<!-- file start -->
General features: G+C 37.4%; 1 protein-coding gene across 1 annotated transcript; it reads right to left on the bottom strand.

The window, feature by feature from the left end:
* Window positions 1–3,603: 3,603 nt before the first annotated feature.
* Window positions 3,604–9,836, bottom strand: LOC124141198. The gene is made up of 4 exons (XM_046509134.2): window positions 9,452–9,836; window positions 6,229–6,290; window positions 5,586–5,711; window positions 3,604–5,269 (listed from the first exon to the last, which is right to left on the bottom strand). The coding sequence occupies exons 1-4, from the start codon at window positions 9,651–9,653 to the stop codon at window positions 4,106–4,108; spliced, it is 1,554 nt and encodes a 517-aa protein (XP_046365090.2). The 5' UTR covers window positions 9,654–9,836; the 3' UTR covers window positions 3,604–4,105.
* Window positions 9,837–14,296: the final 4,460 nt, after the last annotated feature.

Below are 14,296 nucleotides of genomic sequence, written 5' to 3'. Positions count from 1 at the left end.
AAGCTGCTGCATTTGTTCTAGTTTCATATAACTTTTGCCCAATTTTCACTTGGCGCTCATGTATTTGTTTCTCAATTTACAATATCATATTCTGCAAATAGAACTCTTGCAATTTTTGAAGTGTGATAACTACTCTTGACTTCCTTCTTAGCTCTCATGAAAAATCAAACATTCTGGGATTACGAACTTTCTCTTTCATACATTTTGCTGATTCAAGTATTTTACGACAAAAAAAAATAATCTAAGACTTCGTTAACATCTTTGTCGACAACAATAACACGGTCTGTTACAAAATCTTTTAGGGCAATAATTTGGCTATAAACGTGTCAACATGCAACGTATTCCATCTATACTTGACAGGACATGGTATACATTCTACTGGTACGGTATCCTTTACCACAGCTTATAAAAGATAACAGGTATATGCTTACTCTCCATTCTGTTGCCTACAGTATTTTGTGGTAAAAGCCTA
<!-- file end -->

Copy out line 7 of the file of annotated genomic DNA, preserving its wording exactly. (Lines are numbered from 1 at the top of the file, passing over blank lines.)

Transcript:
AAGCTGCTGCATTTGTTCTAGTTTCATATAACTTTTGCCCAATTTTCACTTGGCGCTCATGTATTTGTTTCTCAATTTACAATATCATATTCTGCAAATAGAACTCTTGCAATTTTTGAAGTGTGATAACTACTCTTGACTTCCTTCTTAGCTCTCATGAAAAATCAAACATTCTGGGATTACGAACTTTCTCTTTCATACATTTTGCTGATTCAAGTATTTTACGACAAAAAAAAATAATCTAAGACTTCGTTAACATCTTTGTCGACAACAATAACACGGTCTGTTACAAAATCTTTTAGGGCAATAATTTGGCTATAAACGTGTCAACATGCAACGTATTCCATCTATACTTGACAGGACATGGTATACATTCTACTGGTACGGTATCCTTTACCACAGCTTATAAAAGATAACAGGTATATGCTTACTCTCCATTCTGTTGCCTACAGTATTTTGTGGTAAAAGCCTA